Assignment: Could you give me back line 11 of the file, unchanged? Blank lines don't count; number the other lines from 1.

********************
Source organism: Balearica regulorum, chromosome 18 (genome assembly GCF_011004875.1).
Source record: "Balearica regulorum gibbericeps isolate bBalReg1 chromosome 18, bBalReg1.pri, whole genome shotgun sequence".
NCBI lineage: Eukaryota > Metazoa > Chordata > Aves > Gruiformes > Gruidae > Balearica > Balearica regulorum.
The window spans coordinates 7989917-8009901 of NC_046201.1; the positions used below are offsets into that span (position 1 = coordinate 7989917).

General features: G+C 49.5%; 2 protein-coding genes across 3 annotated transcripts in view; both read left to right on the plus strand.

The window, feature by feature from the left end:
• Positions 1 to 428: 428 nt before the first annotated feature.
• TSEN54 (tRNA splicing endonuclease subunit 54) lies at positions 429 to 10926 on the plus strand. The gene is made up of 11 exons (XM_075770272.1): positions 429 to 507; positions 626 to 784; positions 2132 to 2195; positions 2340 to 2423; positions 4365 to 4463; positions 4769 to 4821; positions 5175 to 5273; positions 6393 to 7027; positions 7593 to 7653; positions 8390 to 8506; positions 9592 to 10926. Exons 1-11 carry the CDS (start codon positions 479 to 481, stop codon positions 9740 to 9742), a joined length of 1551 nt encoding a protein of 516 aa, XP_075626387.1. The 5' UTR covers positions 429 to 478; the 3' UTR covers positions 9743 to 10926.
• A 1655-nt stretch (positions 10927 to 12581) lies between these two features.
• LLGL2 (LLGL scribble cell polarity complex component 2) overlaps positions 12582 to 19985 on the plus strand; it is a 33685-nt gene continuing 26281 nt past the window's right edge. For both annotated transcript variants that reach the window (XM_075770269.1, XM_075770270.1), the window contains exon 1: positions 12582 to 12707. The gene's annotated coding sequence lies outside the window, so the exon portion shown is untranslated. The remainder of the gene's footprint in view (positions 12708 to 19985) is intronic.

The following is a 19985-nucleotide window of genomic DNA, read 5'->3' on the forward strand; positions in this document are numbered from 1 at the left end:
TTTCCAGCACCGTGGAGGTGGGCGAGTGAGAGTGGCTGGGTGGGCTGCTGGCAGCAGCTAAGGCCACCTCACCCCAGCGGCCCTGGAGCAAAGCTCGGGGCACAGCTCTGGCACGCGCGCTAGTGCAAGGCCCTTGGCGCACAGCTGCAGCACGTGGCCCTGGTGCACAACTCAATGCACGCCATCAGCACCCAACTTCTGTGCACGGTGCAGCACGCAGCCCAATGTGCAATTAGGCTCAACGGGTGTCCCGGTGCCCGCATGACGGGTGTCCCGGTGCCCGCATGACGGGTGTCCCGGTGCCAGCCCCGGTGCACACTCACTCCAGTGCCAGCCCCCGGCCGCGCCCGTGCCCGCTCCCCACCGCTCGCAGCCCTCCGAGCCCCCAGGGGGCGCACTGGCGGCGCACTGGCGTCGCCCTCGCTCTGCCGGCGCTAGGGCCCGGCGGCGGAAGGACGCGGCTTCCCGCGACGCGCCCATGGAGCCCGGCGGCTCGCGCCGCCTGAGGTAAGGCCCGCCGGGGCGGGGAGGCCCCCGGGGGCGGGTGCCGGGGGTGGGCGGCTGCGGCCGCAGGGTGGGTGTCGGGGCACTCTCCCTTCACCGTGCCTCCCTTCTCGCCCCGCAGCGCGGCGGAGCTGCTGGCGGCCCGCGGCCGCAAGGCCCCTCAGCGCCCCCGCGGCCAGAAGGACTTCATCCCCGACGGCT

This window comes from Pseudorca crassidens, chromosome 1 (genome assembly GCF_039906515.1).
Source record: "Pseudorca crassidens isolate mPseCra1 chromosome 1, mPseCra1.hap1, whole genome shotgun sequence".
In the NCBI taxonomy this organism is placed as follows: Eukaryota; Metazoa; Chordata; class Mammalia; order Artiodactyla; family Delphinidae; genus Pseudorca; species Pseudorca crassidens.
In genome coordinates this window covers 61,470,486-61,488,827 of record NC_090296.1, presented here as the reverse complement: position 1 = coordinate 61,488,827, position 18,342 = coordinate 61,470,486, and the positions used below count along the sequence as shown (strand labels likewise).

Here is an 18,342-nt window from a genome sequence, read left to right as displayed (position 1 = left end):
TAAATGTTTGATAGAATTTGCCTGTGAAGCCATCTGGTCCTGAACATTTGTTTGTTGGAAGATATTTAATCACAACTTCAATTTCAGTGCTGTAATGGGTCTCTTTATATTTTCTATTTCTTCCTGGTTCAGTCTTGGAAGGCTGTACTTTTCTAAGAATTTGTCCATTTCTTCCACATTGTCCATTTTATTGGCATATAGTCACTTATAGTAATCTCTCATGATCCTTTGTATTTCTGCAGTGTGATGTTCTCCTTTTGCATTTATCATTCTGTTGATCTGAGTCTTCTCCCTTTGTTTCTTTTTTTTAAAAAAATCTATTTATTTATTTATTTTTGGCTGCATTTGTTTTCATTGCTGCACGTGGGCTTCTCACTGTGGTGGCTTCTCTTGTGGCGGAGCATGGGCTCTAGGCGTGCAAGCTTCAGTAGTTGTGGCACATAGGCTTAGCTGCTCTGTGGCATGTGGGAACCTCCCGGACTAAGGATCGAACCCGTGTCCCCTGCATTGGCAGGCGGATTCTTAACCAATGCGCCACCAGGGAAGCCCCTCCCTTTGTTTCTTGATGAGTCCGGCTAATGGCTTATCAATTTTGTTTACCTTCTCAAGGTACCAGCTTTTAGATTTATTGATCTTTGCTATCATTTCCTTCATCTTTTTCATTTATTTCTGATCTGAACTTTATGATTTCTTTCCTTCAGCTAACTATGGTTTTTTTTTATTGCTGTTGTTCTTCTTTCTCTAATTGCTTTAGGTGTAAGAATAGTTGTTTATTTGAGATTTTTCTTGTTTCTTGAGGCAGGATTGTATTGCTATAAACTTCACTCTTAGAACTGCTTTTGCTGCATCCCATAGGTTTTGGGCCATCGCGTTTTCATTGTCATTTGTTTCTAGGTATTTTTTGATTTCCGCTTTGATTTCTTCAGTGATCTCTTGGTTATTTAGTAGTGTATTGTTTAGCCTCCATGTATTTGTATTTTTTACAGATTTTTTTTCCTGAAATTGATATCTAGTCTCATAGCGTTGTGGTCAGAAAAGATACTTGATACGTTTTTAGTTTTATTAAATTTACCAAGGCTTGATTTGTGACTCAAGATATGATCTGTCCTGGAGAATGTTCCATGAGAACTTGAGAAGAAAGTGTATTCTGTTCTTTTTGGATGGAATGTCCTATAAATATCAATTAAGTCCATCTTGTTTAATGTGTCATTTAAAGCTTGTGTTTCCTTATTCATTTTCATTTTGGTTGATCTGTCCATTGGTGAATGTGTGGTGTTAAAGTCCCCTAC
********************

The following is a 19985-nucleotide window of genomic DNA, read 5'->3' on the forward strand; positions in this document are numbered from 1 at the left end: